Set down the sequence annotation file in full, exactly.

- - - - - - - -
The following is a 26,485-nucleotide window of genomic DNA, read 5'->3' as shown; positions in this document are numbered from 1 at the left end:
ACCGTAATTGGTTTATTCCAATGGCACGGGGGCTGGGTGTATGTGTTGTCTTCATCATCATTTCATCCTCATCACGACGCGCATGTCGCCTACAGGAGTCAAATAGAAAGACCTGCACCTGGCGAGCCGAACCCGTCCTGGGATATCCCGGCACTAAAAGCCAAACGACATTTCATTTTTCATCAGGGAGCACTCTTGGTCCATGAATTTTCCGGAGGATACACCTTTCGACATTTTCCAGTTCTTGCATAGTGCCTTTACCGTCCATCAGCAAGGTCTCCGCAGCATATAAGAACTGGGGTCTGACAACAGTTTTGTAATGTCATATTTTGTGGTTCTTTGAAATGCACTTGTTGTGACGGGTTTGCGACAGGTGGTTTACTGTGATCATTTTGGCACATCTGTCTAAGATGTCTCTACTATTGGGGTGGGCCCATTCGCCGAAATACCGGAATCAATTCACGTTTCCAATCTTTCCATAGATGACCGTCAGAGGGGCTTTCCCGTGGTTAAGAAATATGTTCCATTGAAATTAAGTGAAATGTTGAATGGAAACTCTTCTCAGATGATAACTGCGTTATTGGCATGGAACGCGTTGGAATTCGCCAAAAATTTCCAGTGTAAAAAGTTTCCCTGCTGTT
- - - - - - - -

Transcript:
The following is a 26,485-nucleotide window of genomic DNA, read 5'->3' as shown; positions in this document are numbered from 1 at the left end:
ACCGTAATTGGTTTATTCCAATGGCACGGGGGCTGGGTGTATGTGTTGTCTTCATCATCATTTCATCCTCATCACGACGCGCATGTCGCCTACAGGAGTCAAATAGAAAGACCTGCACCTGGCGAGCCGAACCCGTCCTGGGATATCCCGGCACTAAAAGCCAAACGACATTTCATTTTTCATCAGGGAGCACTCTTGGTCCATGAATTTTCCGGAGGATACACCTTTCGACATTTTCCAGTTCTTGCATAGTGCCTTTACCGTCCATCAGCAAGGTCTCCGCAGCATATAAGAACTGGGGTCTGACAACAGTTTTGTAATGTCATATTTTGTGGTTCTTTGAAATGCACTTGTTGTGACGGGTTTGCGACAGGTGGTTTACTGTGATCATTTTGGCACATCTGTCTAAGATGTCTCTACTATTGGGGTGGGCCCATTCGCCGAAATACCGGAATCAATTCACGTTTCCAATCTTTCCATAGATGACCGTCAGAGGGGCTTTCCCGTGGTTAAGAAATATGTTCCATTGAAATTAAGTGAAATGTTGAATGGAAACTCTTCTCAGATGATAACTGCGTTATTGGCATGGAACGCGTTGGAATTCGCCAAAAATTTCCAGTGTAAAAAGTTTCCCTGCTGTT